17 Jun DANCING THROUGH COVID 19
Through these recent perilous times, it is fitting to credit our “front line troops,” be they doctors, nurses, supermarket employees, charities dispensing food, or take out delivery drivers. Certainly, we all need to eat and maintain our health. However, what about those “nonessential” intangibles that help us not only exist but feel happy, challenged, and fulfilled? Think about hobbies and skills many of us have practiced and mastered through sometimes years of practice.
As a lifelong dance enthusiast, I’ve always felt a lift from learning new steps. Sometimes there were physical setbacks for other reasons, but even if I missed classes for months or years, I always returned. Luckily culture has evolved so much in South Florida that on any given day or night, students of ten different dances can find a class at their level without driving more than twenty minutes. While years ago I travelled to Miami for culture, there is now such a proliferation of studios that competition in the area has become fierce.. My passion for the last ten years has been Latin dances, and I frequent studios teaching salsa, cha-cha, bachata, merengue, and tango.
Although Florida’s shutdown has seemed like an eternity, it was only in March that all businesses began panicking about COVID19. Everything happened so fast that some dance teachers did not even have time to e-mail students or clients. Naturally, I first contacted my long term teacher, who felt that after a week to enact more sanitation measures, students could return. He was wrong. Another studio that I attended less frequently sent messages that instruction would continue with masks but without partner work. Several hours later, though, that same studio had to concede that according to emergency state law, their services were not deemed necessary, and their two locations would have to close indefinitely.
It did not take that second, younger facility long, though, to meet the challenges of this deadly pandemic. Only twenty four hours passed before they notified all students that they were remaining in business, albeit virtually. They offered webinars, live video classes where students can chat with each other while also alerting teachers of any glitches we encounter during the hour. This studio, Casa Salsa in Fort Lauderdale, did not only attempt one class per night, but usually two or three. Offerings are beginning, intermediate, and advanced salsa, bachata, and cha- cha. I waited two more weeks, hoping that the virus would die down, then enrolled. Each day is separate, and I registered for two classes the morning of my first day. For one class daily or three, the cost is $7.00, an incredible deal. After paying for the first day, though, I discovered even more benefits:
- I easily saved an hour and a half by eliminating getting dressed for the evening. There was no extra shower to take or make up to apply. Students can see the teacher, but the reverse is not true. We can all message each other online, though.
- Two more time and money savers were no gas or travel time necessary. The two together sometimes require twenty additional dollars and up to forty minutes with traffic. Instead, I simply walked through my living room to the bedroom and turned on the computer, checking into the studio venue with my daily passcode.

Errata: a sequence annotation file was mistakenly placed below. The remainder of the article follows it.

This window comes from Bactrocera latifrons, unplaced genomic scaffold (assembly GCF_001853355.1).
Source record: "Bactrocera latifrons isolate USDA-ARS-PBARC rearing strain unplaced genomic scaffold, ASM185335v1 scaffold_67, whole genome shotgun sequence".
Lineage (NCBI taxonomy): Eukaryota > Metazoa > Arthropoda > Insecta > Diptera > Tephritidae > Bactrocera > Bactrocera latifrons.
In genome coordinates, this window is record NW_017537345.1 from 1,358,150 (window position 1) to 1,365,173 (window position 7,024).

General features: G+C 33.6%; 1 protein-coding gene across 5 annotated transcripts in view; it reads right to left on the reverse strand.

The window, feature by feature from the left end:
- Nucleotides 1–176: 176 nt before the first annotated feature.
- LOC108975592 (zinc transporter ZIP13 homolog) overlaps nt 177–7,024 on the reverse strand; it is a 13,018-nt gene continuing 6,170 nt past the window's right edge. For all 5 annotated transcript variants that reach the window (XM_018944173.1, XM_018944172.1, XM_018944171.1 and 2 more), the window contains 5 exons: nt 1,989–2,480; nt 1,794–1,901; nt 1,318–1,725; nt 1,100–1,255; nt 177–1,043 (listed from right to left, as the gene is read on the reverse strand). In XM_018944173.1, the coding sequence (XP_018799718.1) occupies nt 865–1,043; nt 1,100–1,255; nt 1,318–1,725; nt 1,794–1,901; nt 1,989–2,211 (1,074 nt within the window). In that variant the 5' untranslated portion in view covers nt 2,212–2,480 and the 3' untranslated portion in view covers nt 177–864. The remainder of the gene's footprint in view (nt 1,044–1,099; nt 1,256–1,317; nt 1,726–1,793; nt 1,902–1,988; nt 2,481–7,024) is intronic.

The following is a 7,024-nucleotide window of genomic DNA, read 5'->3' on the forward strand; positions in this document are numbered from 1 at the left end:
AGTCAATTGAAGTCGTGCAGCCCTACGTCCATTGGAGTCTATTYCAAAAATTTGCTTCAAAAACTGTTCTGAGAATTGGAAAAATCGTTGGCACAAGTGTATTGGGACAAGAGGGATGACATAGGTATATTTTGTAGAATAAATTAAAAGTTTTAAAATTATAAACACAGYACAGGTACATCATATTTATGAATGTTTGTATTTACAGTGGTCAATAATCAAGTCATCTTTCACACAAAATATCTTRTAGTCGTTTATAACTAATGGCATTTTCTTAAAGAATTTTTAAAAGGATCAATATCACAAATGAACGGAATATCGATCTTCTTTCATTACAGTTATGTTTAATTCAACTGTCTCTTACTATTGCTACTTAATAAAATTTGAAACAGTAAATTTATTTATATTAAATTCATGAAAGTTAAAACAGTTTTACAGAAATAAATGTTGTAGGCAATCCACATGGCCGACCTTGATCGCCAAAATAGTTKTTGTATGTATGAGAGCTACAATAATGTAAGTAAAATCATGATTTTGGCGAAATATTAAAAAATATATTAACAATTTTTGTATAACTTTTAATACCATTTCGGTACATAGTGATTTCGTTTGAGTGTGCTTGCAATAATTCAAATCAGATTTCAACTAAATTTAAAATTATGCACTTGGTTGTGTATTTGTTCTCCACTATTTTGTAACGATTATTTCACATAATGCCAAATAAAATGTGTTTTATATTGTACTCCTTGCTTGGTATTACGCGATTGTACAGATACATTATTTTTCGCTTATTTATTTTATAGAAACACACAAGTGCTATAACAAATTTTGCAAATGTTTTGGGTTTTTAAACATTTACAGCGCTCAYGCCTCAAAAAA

- At 7 P.M., I see the instructor in her home and type greetings to other students’ names that I recognize.
- Soon after, the teacher begins by thanking us all for supporting the business during this pandemic. Then the music and isolation warm up exercises create a familiar and relaxing atmosphere.
- It is far easier to see what the teacher is doing without fifteen other students in the room.
- A message board is shared by all attending, so that the instructor can get feedback on the pace, whether it is too fast or just right.
- When the hour ends, enough sweat indicates that it must have been a strenuous workout. That should also mean calories burned, right?
- There is a short seven minute break between classes, then the next module, “Salsa Shines,” or solo patterns to the salsa beat, begins. I cannot resist trying that class also. More motion, more sweat; it’s all good.
- Additionally, since each studio has its own teaching methods and styles, the webinars give me the first chance to catch up with other dancers who had been in that program longer.
- After my previous live classes, I had to drive home then practice any difficult new skills. Sometimes I forgot exactly how a pattern or step went, which foot I started on, etc. In contrast, with literally no interruption between the webinar and my practice, it became far easier to repeat what I had just learned.
- The last benefit I learned the following morning. The school always sends a replay in case I miss class. That recording can also be used for extra practice.
- Most importantly, it doesn’t matter if you live 5 miles away from a virtual class or 5000; your destination is any computer at the exact time. I always keep the password in your my e mail, which I access from any computer.
I am not sharing this information so that you become a “salsero.” Rather, with most of our cultural options still gone, I suggest searching the internet for virtual classes in your favorite hobby, be it painting, flower arranging, or strenuous spinning classes. It can fill a void in your life during this pandemic until live meetings are available again. For two hours a day, three times a week, I can forget about masks, direction signals in store aisles, distancing, and daily casualties. A webinar can be just the escape you need from today’s threatening outside world.